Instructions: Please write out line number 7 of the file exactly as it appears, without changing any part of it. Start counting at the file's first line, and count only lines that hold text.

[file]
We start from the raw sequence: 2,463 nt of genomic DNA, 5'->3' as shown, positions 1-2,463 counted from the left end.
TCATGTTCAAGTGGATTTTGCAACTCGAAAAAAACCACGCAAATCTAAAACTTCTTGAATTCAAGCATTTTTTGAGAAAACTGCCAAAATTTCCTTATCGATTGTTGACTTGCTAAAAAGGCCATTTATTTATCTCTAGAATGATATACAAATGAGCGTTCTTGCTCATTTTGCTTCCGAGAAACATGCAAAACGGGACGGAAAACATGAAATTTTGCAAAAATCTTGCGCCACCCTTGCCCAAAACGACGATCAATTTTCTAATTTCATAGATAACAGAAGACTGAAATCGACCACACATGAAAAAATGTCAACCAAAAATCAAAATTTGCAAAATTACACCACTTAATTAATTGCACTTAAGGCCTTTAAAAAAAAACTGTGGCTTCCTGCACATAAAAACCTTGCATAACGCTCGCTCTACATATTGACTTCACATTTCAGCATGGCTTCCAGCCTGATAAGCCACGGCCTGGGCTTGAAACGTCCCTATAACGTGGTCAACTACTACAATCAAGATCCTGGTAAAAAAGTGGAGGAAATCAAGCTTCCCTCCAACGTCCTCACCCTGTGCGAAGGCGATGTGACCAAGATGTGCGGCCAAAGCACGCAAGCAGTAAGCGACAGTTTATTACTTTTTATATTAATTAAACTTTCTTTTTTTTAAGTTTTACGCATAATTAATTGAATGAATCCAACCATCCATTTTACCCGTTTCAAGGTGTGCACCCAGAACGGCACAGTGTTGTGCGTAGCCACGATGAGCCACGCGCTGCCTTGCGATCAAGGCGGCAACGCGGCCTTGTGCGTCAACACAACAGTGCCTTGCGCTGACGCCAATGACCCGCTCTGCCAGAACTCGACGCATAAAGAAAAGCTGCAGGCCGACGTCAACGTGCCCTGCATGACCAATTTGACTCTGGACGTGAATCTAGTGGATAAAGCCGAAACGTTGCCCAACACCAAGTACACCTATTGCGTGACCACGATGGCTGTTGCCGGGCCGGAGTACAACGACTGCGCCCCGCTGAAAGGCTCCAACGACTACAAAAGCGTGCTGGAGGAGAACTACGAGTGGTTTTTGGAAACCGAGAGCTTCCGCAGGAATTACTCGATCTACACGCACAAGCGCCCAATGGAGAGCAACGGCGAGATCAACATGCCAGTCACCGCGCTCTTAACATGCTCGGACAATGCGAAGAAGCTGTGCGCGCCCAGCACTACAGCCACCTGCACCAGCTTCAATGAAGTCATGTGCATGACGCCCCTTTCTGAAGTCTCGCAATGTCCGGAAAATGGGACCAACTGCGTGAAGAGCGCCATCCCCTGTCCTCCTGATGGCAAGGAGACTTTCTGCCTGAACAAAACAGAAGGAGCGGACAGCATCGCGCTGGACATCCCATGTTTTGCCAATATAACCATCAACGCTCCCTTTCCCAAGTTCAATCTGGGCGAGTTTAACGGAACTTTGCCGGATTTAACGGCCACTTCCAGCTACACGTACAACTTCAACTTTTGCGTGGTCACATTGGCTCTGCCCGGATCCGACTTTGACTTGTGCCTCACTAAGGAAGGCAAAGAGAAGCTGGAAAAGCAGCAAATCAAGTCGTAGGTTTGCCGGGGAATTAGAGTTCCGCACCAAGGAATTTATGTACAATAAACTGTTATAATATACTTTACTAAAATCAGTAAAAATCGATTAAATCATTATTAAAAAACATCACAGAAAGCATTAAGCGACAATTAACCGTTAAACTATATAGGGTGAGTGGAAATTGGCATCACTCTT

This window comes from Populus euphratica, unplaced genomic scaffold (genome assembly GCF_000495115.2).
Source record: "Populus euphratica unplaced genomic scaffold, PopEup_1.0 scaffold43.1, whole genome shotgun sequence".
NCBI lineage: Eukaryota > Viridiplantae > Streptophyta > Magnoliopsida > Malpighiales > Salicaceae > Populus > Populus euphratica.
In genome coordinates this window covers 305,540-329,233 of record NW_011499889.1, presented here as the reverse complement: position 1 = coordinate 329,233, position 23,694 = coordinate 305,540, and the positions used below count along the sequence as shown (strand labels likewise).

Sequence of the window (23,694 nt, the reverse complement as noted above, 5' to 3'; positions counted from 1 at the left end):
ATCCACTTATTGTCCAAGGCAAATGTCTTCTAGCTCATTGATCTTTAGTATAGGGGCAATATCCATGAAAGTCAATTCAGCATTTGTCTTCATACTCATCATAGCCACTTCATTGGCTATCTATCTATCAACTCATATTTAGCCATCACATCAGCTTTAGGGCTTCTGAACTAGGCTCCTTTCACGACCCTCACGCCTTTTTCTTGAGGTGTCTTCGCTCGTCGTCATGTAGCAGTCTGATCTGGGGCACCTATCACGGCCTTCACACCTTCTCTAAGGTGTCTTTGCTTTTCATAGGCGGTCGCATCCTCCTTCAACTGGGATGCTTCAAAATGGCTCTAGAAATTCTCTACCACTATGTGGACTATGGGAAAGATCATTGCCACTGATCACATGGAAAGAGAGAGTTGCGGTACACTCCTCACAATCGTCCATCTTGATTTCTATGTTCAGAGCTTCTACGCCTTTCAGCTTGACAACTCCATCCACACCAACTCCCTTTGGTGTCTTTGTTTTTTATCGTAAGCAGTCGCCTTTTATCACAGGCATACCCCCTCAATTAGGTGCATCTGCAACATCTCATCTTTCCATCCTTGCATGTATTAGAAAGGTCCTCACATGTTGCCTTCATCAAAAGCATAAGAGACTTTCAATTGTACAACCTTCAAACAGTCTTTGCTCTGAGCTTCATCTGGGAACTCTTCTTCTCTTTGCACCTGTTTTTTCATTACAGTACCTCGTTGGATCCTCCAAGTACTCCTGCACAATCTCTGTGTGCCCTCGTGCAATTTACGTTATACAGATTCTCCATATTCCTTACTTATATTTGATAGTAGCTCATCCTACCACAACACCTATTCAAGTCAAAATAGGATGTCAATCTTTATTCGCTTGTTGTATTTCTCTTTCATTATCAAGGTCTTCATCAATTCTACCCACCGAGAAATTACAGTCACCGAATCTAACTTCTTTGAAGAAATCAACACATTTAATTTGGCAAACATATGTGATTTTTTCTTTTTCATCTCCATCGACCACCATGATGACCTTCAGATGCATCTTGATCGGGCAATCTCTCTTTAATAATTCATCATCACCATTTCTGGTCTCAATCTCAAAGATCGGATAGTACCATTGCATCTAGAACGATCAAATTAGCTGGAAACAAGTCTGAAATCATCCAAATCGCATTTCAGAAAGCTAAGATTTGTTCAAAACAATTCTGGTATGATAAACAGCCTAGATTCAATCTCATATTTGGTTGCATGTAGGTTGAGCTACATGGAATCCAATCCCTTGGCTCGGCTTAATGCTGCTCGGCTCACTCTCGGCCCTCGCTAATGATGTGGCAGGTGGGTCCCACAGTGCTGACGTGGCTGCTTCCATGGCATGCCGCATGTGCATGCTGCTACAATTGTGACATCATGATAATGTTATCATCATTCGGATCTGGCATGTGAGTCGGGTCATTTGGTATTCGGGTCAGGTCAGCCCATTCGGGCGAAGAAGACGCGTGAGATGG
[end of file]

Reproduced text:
Sequence of the window (23,694 nt, the reverse complement as noted above, 5' to 3'; positions counted from 1 at the left end):